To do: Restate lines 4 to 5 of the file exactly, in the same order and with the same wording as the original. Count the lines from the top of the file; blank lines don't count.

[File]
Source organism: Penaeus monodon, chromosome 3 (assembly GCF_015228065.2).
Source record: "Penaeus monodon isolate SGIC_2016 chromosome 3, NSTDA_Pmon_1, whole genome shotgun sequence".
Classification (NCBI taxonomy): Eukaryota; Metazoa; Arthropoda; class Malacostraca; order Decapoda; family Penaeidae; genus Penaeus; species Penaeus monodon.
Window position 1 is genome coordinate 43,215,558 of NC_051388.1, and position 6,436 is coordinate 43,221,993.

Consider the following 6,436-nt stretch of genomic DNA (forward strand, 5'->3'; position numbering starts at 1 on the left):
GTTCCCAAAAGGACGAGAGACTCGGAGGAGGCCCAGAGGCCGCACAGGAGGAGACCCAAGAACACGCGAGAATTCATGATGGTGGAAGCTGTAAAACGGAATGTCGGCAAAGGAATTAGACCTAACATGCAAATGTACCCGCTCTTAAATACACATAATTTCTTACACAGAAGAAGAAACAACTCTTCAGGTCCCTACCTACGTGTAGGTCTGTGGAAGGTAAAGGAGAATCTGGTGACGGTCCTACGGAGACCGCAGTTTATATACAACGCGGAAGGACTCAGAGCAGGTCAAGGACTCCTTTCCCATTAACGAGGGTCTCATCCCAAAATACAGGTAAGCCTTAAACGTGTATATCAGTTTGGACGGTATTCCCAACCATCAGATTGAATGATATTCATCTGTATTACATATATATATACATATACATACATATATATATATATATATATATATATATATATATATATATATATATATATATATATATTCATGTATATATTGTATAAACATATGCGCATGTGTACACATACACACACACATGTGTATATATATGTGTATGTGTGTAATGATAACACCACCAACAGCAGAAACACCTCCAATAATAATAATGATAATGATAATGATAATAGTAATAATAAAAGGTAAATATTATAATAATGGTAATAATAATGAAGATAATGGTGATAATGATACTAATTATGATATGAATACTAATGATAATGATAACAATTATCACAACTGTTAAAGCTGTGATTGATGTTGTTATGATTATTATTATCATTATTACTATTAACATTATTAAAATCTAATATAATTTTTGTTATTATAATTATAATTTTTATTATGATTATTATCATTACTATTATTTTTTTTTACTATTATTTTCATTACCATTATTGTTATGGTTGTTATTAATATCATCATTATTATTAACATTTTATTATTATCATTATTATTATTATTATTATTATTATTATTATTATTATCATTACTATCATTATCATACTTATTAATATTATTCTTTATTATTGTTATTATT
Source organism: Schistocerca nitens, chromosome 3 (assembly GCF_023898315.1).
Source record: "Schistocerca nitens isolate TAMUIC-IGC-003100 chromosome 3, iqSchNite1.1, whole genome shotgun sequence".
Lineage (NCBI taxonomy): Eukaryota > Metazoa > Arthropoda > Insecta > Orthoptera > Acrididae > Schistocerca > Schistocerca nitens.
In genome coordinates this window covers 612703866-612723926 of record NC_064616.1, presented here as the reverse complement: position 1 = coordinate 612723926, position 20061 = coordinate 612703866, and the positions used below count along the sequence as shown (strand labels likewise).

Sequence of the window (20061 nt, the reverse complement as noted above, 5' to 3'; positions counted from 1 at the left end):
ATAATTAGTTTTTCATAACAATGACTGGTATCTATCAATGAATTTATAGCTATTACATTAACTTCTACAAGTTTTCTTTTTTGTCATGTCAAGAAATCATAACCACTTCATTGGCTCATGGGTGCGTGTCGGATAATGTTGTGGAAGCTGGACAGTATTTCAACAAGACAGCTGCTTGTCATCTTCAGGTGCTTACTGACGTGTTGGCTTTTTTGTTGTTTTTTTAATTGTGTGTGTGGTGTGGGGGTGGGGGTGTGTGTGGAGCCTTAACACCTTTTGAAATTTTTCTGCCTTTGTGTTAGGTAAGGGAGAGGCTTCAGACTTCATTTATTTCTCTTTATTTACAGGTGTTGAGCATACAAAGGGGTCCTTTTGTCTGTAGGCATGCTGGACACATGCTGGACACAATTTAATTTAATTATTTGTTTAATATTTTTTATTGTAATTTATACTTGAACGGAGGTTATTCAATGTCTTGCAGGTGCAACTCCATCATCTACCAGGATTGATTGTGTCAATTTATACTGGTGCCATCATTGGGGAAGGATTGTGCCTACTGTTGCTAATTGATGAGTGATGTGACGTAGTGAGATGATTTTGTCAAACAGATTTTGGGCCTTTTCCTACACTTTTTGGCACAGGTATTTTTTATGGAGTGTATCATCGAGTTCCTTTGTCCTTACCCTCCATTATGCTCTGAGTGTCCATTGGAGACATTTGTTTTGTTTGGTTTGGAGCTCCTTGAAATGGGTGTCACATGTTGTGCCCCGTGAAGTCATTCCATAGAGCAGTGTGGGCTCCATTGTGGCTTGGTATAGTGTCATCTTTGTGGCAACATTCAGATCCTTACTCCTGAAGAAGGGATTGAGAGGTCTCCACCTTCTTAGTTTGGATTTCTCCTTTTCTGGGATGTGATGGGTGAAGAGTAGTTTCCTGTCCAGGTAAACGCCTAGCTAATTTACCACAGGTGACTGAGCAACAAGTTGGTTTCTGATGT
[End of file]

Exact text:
Window position 1 is genome coordinate 43,215,558 of NC_051388.1, and position 6,436 is coordinate 43,221,993.

Consider the following 6,436-nt stretch of genomic DNA (forward strand, 5'->3'; position numbering starts at 1 on the left):